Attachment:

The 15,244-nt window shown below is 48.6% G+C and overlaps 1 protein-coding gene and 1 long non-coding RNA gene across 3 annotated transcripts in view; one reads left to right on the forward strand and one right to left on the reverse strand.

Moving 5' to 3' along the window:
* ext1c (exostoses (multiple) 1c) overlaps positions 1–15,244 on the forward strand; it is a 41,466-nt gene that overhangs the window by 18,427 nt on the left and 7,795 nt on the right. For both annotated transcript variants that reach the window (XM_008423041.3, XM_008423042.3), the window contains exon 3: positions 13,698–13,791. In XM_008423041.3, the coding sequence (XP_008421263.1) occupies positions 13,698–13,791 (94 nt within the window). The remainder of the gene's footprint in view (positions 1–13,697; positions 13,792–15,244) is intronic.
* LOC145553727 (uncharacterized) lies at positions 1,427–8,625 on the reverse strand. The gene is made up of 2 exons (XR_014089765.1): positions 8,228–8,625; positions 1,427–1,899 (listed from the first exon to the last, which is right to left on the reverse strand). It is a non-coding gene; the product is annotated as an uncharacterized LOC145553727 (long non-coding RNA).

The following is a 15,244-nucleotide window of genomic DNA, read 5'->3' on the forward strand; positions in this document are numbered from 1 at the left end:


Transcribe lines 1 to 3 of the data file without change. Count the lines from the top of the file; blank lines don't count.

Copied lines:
The 15,244-nt window shown below is 48.6% G+C and overlaps 1 protein-coding gene and 1 long non-coding RNA gene across 3 annotated transcripts in view; one reads left to right on the forward strand and one right to left on the reverse strand.

Moving 5' to 3' along the window:
* ext1c (exostoses (multiple) 1c) overlaps positions 1–15,244 on the forward strand; it is a 41,466-nt gene that overhangs the window by 18,427 nt on the left and 7,795 nt on the right. For both annotated transcript variants that reach the window (XM_008423041.3, XM_008423042.3), the window contains exon 3: positions 13,698–13,791. In XM_008423041.3, the coding sequence (XP_008421263.1) occupies positions 13,698–13,791 (94 nt within the window). The remainder of the gene's footprint in view (positions 1–13,697; positions 13,792–15,244) is intronic.